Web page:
Cracow Poland….Cafe Szał, where we just had a coffee or soda, has a nice view of a grand church. It is the XIII century church of St Mary’s Church standing proudly and majestically on the edge of the Market Square. Facing the square, this impressing church, with its almost twin towers, has long been an icon of the city. From outside it might look like many medieval cathedrals, but its interior is jaw dropping! Inside of the church you can find a masterpiece made by Veit Stoss. One of the most impressive medieval woodcarvings in existence. Yeah, this place for sure has the wow factor. What I love the most in it, is not even its marvelous altar, but its ceiling! The ceiling looks like a soft, blue, night sky, brightened by immortal stars. The beautiful stained glass windows let the sun’s rays in and create inside of the church arias of colors that fondle visual senses.
It is also possible to climb the stairs of one of the church’s towers. The stairs were dangerous so the tower was closed for long years. It was open to the public just recently as the stairtcase was renovated. The climb is long and not so pleasant. Somewhere in the middle of the climb you almost feel like approaching at least the moon. However the views from the top reward every single drop of sweat and a short of breath.
Each midday, crowds gather on the Market Square, in front of the St Mary’s Church to hear the bugle call played from its tower. It is played twice, or to be more precise, it is one song that breaks off for a few seconds. There is a legend connected with this tune, which ends unexpectedly in the middle. The story says that it was played by a guard, during the Tatars’ invasion, to warn Cracovians of an imminent attack. He was shot down by an arrow in mid tune and since that day the melody breaks off just at the moment he died and then starts again a few seconds later in a moment when someone else picked up his bugle and carried on in his place. The Cracow’s bugle call was played many, many times since invasions haven’t been so unusual for Poland. My country has had an unlucky history of entertaining uninvited guests from East, West, North and South. We hosted many huge „parties”. Especially our closest neighbors liked to come and party hard! Sometimes months, sometimes years, sometimes centuries, but always on our Polish cost. Now, playing the bugle call is a daily rutine and warns only about a noon.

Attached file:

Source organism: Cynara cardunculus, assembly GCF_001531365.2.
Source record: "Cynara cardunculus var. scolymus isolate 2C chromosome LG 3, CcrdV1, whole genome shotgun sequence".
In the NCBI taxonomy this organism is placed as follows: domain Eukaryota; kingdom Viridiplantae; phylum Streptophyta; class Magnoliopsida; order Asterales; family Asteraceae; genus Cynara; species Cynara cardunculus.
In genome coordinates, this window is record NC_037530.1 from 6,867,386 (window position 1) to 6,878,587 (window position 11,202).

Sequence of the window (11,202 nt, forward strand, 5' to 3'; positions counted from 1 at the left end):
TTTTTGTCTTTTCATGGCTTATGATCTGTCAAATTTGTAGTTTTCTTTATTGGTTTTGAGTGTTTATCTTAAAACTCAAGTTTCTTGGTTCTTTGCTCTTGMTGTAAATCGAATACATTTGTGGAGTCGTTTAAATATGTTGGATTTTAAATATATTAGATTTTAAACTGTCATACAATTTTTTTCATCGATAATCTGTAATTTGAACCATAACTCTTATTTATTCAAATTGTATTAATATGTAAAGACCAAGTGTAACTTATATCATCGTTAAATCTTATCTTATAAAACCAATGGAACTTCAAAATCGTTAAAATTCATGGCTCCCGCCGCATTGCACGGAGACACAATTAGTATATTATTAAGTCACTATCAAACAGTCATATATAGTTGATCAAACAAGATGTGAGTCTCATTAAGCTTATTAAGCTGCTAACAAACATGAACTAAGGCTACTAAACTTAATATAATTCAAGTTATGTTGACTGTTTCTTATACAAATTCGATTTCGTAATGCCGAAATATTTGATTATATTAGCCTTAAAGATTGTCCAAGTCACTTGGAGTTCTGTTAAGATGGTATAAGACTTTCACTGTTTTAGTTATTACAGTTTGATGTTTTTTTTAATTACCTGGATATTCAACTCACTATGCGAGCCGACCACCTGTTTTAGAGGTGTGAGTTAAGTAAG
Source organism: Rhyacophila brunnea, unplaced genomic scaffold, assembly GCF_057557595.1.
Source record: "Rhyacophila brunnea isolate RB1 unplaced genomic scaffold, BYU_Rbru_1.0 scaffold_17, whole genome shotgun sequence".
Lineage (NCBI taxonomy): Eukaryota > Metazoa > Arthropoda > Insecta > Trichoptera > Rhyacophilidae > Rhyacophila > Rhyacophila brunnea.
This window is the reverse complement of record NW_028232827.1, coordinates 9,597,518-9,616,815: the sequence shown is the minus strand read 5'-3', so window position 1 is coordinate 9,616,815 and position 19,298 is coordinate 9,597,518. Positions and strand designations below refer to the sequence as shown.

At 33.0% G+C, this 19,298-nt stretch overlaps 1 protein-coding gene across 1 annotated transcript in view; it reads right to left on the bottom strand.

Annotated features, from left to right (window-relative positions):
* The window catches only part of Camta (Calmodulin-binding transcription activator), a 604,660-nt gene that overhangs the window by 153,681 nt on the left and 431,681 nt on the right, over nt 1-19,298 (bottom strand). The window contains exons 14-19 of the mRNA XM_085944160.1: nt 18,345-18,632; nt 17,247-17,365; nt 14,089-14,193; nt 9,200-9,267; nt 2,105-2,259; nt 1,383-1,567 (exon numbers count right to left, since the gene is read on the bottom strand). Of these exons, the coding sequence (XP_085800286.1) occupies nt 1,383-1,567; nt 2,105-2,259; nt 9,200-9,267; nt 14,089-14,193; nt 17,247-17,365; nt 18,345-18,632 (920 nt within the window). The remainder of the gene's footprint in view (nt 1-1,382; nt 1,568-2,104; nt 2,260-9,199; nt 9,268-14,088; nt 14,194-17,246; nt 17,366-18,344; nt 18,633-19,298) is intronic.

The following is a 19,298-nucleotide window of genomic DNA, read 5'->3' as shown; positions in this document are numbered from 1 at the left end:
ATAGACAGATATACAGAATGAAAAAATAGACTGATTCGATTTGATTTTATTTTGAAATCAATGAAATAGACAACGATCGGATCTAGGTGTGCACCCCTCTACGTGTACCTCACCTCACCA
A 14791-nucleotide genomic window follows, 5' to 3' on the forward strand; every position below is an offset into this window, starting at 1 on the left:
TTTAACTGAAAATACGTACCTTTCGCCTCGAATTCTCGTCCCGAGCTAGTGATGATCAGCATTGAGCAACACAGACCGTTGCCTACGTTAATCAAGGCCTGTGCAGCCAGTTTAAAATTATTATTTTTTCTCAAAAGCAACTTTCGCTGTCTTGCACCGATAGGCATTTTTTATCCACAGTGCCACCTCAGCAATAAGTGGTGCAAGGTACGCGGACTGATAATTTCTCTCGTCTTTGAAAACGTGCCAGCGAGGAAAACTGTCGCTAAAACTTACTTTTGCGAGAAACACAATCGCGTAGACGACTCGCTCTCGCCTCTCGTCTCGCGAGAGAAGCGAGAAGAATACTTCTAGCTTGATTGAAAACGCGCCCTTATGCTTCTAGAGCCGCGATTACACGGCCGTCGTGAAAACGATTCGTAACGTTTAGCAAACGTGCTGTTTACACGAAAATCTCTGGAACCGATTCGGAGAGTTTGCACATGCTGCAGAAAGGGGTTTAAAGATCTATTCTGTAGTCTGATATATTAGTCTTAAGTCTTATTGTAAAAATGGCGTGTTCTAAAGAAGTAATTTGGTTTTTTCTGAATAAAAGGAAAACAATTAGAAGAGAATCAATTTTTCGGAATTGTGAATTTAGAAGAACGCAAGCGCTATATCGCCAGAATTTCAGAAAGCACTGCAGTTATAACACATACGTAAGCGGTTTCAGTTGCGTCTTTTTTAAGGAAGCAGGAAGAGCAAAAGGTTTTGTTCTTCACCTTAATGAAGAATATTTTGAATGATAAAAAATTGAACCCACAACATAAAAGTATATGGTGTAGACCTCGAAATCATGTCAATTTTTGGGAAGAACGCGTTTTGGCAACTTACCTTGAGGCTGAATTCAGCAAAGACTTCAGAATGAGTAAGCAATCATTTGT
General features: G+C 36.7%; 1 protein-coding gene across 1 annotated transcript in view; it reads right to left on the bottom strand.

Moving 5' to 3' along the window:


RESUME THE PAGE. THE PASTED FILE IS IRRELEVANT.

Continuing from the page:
The Old Town is also a perfect place to meet all the kinds of weirdos. The biggest number of them is usually in front of St Mary’s Church’s doors. While waiting for the stroke of noon you can bump into a dragon but the only fire he might have is from a lighter. You can also meet a Polish, medieval, elite shock troop, better known as Winged Hussar. Most likely he won’t notice you as he will be too busy texting to his lady-in-waiting. You can meet some guys dressed like Polish nobility. Once I even saw Death, but obviously she wasn’t waiting for me, perhaps someone else. She was also wanting money, perhaps for new scythe. All these figures are the cheesy side of Cracow. They are there to attract and entertain tourists, especially kids. As silly as they look, as eye-catching they are.
Cracow’s Old Town is one of the best places in Europe to get lost, mainly because it’s very hard to do so. In the Middle Ages, the entire city of Cracow was ringed by a system of walls and moats. A lot from this is already gone, but a historic, main gateway leading into the Old Town left. The most famous part of the defensive structure is the Barbican. It was both a principal gateway and a key element of defence. For any self-respecting foe of Poland, Cracow, a very wealthy city, was quite a prize and a booty to desire, so it was attacked on many occasions, by many invaders. If you want to know what a siege is, ask Cracow. Today the Barbican has an almost Disney’s fairytale presence, not authentic at all. It could resist only an attacked of Seven Dwarfs maybe. And even that I’m not 100% sure.
The Old Town is surrounded now by something else. What rounds the Old Town is a garden forming a narrow green belt that encompasses the entire district, known as the Planty Park. The citizens of the royal city of Cracow are really proud of it. Not sure why as it is just a row of trees, visually having nothing to do with a park.
After the war, Warsaw’s city planners had a chance to modernize the city as they were building the capital almost from a scratch. Cracow, the granny capital of Poland, missed this chance, but somehow lack of it turned out to be a blessing for the city. Warsaw gained new squares, parks and monuments while all that Cracow had to do was to dust off its old, medieval walls. While Warsaw is Poland’s future and Poland’s blood, Cracow is in many ways Poland’s past and Poland’s soul.